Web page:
These emails and ongoing contact are part of the “engage” and “delight” sections of the inbound marketing flywheel, in addition to conversational chat tools and bots, helpful calls from sales team members, and efforts from the service side of a business to build trust and loyalty, over-deliver, and exceed customer expectations. From start to finish (and to start again), the inbound marketing model was built as a repeatable “good-for-the-customer, good-for-your-business” methodology.
What’s account-based marketing?
If inbound marketing was a funnel that was open at the top, through which relevant and interested customers were filtered, account-based marketing is the upside-down version. Account-based marketing (ABM) starts with a very small, very defined segment of potential customers and expands that group to attract a more and more like-minded associated buyers.
The ABM “flipped funnel” (a term made popular by Atlanta ABM company Terminus) is especially relevant for business-to-business (B2B) companies which have identified specific entities to which they’d like to market. For example, a company that produces commercial plumbing supplies knows that its target market are commercial plumbing services. They’re simply not interested in marketing to consumers or other types of businesses who have no reason to purchase their plumbing supplies–what would be the point?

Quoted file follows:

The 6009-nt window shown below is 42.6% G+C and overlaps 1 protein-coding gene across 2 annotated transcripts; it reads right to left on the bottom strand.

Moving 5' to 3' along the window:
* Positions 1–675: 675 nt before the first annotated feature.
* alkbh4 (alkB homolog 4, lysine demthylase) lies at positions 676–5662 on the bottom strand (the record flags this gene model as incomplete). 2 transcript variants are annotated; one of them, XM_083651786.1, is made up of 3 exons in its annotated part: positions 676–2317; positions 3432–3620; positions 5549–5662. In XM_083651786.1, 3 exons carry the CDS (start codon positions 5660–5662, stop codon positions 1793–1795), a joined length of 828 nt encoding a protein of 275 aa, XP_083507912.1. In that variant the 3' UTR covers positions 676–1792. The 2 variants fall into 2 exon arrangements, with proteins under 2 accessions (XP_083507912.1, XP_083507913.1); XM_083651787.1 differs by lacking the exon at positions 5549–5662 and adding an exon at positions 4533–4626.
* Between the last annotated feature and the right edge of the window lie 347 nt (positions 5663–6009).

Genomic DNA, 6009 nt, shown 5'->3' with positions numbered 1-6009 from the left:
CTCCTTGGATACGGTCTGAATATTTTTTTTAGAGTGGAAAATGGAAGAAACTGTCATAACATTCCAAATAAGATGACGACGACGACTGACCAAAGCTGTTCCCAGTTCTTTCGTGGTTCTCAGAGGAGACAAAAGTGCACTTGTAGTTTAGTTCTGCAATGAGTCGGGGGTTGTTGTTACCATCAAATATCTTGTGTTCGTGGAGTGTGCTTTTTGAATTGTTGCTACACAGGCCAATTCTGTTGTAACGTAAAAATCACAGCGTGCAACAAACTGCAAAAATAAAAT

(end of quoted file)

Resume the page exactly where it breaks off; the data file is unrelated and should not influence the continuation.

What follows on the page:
Account-based companies do extensive research to identify this target market; eventually they (or their ABM software) narrow down opportunities to a list of companies that seems to be a good fit with their product or service based on the targets’ revenue, culture, location, and other relevant factors. Most importantly, ABMers identify the decision makers in the company–the ones who will suggest and approve the purchase of commercial plumbing supplies, for example–and advertise only to those individuals. Again, why would they waste resources marketing to the human resources department employees, or the college student who was just hired to answer the phones?
The marriage of inbound and ABM